2.2 Examination of Spatial Relationships Using Machine Learning Techniques

Monday, 23 January 2017: 4:15 PM
310 (Washington State Convention Center )
Laura Clemente-Harding, ERDC, Alexandria, VA; and G. Cervone, L. Delle Monache, and S. E. Haupt
Manuscript (762.2 kB)

The analog ensemble (AnEn) is a computationally efficient approach to generate accurate predictions and appreciable uncertainty quantification for a range of applications. Literature has shown the AnEn method produces significant improvements in forecasting for air quality, wind power production, and solar energy production, among other fields.  Further improvement is reached by optimally weighting the predictor variables used in the similarity metric.  However, in the literature this optimized weighting has only been performed for a select number of locations with a specific application (i.e., wind power generation) and spatial relationships have not been investigated.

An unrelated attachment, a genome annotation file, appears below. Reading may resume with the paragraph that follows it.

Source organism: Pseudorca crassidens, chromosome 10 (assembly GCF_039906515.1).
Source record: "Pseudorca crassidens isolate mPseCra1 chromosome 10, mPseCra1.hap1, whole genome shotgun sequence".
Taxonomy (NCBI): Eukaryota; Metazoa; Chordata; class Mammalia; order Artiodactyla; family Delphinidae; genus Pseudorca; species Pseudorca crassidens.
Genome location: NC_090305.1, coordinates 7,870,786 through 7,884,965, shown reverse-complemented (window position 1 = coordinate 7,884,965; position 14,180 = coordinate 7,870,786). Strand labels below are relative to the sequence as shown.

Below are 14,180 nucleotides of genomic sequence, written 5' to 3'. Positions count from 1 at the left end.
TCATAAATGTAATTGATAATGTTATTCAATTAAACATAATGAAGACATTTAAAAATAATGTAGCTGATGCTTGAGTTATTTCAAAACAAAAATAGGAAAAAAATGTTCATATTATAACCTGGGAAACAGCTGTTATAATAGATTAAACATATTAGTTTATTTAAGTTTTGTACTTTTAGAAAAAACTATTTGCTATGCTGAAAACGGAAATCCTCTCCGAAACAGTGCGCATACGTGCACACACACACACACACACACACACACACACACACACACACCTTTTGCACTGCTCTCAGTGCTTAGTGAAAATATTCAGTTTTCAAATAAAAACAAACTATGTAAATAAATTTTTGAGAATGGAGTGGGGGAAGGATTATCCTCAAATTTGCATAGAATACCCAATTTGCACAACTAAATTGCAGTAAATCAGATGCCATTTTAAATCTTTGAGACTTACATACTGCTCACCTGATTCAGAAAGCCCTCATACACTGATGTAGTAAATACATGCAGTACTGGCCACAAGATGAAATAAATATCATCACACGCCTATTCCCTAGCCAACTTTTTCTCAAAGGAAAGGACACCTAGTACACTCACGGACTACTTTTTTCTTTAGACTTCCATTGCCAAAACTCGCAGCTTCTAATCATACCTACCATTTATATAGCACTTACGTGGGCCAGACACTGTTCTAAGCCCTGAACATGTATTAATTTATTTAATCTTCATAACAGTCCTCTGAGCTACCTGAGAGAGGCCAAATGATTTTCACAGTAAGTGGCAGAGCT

This research addresses two primary objectives using machine learning techniques to understand relationships present within the optimal predictor weighting determined and within the ensemble of analogs generated using the AnEn method. First, to test and validate an application of the AnEn method with optimized predictor weighting across numerous forecast locations. Specifically, short-term prediction of meteorological variables (i.e., wind speed, temperature) are generated at 669 METAR stations across the continental U.S. A brute force algorithm is used to test multiple weighting combinations of the predictor variables.  Results show that certain variables exert greater influence in determining the similarity, and specific weighting schemes lead to more accurate analogs. Second, machine learning classification is used to characterize the spatial relationships present within (a) the optimal weighting strategy and (b) the ensemble of analogs generated at each site.  The long-term objective is to use these results to guide the extension of the AnEn method to gridded fields. The primary benefit of the proposed research is the ability to quantify and justify uncertainty in a computationally efficient manner.

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